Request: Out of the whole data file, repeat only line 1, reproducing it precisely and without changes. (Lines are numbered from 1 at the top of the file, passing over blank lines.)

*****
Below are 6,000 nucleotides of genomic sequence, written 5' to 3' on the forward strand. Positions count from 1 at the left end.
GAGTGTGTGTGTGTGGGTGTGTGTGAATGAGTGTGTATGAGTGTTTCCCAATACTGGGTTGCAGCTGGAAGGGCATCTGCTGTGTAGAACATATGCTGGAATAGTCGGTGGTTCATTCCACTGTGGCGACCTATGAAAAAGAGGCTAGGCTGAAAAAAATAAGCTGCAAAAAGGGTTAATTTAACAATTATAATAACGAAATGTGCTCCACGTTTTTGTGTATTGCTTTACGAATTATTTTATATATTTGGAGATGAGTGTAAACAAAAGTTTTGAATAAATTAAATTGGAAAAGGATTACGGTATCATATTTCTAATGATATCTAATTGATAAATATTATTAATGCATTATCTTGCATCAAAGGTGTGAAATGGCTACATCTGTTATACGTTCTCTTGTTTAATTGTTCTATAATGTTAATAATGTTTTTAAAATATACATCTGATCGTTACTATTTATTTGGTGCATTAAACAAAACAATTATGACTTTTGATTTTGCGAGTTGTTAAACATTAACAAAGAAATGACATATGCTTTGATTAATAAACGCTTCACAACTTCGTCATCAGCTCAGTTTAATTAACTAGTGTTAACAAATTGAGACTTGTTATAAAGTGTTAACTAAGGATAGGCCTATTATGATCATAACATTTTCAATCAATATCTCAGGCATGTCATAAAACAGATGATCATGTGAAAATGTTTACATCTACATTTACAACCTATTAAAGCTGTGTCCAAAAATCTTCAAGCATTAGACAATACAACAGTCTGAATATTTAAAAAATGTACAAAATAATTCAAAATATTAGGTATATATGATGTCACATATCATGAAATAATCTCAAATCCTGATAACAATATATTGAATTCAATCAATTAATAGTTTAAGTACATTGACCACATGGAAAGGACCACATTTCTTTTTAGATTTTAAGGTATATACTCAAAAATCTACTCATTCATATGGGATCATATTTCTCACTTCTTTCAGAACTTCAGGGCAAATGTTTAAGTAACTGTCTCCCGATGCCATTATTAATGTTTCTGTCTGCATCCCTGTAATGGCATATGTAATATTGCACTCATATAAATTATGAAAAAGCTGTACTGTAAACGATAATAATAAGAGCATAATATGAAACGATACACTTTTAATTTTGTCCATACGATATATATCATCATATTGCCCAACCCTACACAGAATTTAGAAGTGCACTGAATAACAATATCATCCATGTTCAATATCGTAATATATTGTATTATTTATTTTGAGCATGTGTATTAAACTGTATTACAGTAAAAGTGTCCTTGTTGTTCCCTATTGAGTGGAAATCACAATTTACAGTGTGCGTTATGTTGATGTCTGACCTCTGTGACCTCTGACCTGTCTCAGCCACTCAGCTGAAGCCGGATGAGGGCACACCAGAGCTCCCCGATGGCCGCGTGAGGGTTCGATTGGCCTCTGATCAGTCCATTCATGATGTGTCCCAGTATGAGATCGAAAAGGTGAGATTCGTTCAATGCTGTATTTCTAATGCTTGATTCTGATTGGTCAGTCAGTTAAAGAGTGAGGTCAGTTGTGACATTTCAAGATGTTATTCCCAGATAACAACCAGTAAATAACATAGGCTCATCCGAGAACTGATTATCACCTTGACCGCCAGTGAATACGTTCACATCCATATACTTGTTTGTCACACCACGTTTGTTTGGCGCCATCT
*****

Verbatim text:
Below are 6,000 nucleotides of genomic sequence, written 5' to 3' on the forward strand. Positions count from 1 at the left end.